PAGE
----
Politics

Bernie Sanders' doctors say he is fit to serve as president after heart attack

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Key Points
  • Bernie Sanders' campaign releases letters from doctors saying the senator is fit to serve as president, about three months after he had a heart attack.
  • The senator from Vermont is one of three septuagenarians, along with Joe Biden and Elizabeth Warren, running near the front of the 2020 Democratic presidential primary field.
Democratic presidential candidate Sen. Bernie Sanders (D-VT) speaks during a campaign event at NOAH's Events Venue on December 30, 2019 in West Des Moines, Iowa.
Joe Raedle | Getty Images

About three months after Sen. Bernie Sanders had a heart attack, doctors said the 78-year-old presidential hopeful is fit to serve in the White House.

"At this point, I see no reason why he cannot continue campaigning without limitation and, should he be elected, I am confident he has the mental and physical stamina to fully undertake the rigors of the Presidency," wrote Martin LeWinter, an attending cardiologist at the University of Vermont Medical Center, in one of three doctors' assessments the Sanders campaign released on Monday.

Questions about age and health have swirled around the 2020 Democratic presidential primary field as three septuagenarians run near the front of the pack. The campaigns of 77-year-old former Vice President Joe Biden and 70-year-old Sen. Elizabeth Warren, D-Mass., have also released medical summaries saying the candidates are fit to serve as president.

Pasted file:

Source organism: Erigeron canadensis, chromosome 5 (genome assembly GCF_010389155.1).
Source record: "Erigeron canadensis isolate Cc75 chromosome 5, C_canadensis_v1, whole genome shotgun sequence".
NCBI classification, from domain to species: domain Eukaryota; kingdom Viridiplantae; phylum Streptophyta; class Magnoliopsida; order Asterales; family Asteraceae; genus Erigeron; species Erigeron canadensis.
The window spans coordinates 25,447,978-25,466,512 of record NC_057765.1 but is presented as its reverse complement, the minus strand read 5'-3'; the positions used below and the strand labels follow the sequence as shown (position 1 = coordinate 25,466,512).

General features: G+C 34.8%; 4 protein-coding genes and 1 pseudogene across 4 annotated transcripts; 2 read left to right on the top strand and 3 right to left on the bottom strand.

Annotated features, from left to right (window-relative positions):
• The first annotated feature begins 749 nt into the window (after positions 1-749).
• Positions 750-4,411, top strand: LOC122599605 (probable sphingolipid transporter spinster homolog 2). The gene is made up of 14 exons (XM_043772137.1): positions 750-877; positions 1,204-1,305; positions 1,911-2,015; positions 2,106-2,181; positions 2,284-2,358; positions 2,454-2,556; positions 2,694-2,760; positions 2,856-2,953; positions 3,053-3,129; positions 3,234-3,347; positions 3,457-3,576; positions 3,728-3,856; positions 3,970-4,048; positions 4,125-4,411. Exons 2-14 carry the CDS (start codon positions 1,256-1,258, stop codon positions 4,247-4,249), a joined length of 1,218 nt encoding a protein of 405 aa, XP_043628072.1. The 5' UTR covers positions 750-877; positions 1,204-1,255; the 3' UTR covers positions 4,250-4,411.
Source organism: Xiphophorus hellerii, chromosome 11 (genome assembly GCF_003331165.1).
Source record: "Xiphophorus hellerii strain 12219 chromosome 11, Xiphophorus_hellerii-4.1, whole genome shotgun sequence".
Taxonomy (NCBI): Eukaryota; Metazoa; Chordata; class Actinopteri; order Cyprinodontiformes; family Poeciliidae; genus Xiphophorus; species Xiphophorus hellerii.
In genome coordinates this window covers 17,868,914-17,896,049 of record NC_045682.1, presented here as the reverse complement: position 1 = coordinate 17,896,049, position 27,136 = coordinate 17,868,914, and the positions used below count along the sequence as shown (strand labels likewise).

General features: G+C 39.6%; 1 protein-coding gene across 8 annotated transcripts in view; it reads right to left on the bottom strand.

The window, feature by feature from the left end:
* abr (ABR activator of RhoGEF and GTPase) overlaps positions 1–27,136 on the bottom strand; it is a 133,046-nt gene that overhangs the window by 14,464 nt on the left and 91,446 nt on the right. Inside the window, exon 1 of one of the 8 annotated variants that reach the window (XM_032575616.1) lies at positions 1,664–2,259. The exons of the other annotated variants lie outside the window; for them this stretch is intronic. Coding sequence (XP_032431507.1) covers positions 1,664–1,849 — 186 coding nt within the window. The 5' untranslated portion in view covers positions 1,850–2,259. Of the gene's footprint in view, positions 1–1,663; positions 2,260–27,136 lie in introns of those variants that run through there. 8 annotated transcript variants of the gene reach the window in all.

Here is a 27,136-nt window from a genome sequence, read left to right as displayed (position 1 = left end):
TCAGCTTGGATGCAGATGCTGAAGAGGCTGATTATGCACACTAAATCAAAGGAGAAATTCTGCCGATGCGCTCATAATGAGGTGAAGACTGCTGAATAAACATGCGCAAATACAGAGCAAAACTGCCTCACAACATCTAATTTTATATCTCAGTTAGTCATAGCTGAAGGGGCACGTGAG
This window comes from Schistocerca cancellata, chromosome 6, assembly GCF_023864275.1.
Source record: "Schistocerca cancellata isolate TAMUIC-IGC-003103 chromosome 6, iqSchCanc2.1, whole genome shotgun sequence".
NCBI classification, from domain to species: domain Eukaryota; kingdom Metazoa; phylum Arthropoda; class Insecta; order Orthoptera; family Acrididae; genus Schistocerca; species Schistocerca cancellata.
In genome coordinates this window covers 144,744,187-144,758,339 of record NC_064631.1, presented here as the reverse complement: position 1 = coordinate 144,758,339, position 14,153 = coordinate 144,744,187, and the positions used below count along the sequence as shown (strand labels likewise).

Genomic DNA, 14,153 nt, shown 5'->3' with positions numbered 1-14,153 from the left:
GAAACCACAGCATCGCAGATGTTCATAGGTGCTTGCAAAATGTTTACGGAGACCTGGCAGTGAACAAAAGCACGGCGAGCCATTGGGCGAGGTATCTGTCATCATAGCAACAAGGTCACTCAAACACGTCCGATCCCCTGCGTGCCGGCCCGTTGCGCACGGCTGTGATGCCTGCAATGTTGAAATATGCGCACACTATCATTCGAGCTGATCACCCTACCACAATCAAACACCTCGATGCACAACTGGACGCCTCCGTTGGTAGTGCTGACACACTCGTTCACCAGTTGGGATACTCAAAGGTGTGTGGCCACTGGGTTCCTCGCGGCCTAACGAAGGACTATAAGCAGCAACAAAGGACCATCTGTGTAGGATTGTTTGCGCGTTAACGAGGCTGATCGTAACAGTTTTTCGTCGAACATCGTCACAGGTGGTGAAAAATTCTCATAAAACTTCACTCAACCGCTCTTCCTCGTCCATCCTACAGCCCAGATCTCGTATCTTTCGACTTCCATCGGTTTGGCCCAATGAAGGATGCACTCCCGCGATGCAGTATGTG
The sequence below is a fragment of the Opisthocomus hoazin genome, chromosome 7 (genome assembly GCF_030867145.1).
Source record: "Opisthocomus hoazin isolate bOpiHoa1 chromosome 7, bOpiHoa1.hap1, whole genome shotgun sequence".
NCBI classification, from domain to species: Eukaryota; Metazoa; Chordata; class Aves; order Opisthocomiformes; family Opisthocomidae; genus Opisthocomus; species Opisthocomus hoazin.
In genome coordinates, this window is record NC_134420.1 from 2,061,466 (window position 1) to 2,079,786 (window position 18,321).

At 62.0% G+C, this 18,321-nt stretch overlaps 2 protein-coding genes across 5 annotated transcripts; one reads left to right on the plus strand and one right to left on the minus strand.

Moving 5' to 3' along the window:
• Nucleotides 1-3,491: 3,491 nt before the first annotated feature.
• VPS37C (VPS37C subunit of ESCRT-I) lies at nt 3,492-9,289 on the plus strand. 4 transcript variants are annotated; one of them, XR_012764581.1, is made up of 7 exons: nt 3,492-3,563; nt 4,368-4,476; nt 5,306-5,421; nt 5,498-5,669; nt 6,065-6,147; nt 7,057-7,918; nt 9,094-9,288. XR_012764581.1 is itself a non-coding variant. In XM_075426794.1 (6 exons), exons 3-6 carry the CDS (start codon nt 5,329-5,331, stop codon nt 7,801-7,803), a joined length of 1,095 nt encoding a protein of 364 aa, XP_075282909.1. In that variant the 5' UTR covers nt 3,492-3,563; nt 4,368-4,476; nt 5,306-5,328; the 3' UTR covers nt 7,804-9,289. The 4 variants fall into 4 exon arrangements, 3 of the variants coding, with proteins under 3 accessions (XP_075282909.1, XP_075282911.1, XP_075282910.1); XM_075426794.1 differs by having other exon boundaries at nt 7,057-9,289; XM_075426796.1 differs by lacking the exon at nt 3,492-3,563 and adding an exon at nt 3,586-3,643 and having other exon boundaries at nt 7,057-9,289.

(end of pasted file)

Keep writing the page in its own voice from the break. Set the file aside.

The campaign of another primary hopeful, 77-year-old Mike Bloomberg, also released a medical summary saying the former New York City mayor is in "outstanding health."

Sanders, who had stents inserted in October following a partial artery blockage, has resumed normal campaign activities. The independent senator from Vermont is "in good health" and has "been engaging vigorously in the rigors of [his] campaign, travel and other scheduled activities without any limitation," wrote Brian Monahan, who has been Sanders' doctor in Washington for 29 years.

Sanders saw cardiologists in Vermont in November and December following the heart attack, Monahan said. The senator has not had symptoms of congestive heart failure and tests show no "significant" heart rhythm abnormality, according to the physician.

Monahan wrote that Sanders' heart muscle strength "has improved." Sanders also went through a test on a graded treadmill in December and performed better than average for his age, the doctors' letters said.

In his letter, the UVM Medical Center's LeWinter added that the senator suffered "modest heart muscle damage" but "has been doing very well since."

Sanders has been treated for gout, high cholesterol and laryngitis caused by esophageal reflux, among other ailments. He exercises regularly, does not use tobacco and "seldom" drinks, according to Monahan.

If elected, Sanders would become the oldest U.S. president ever. President Donald Trump, 73, was the oldest man to start a first term in the White House. He was 70 at the time of his inauguration in January 2017.

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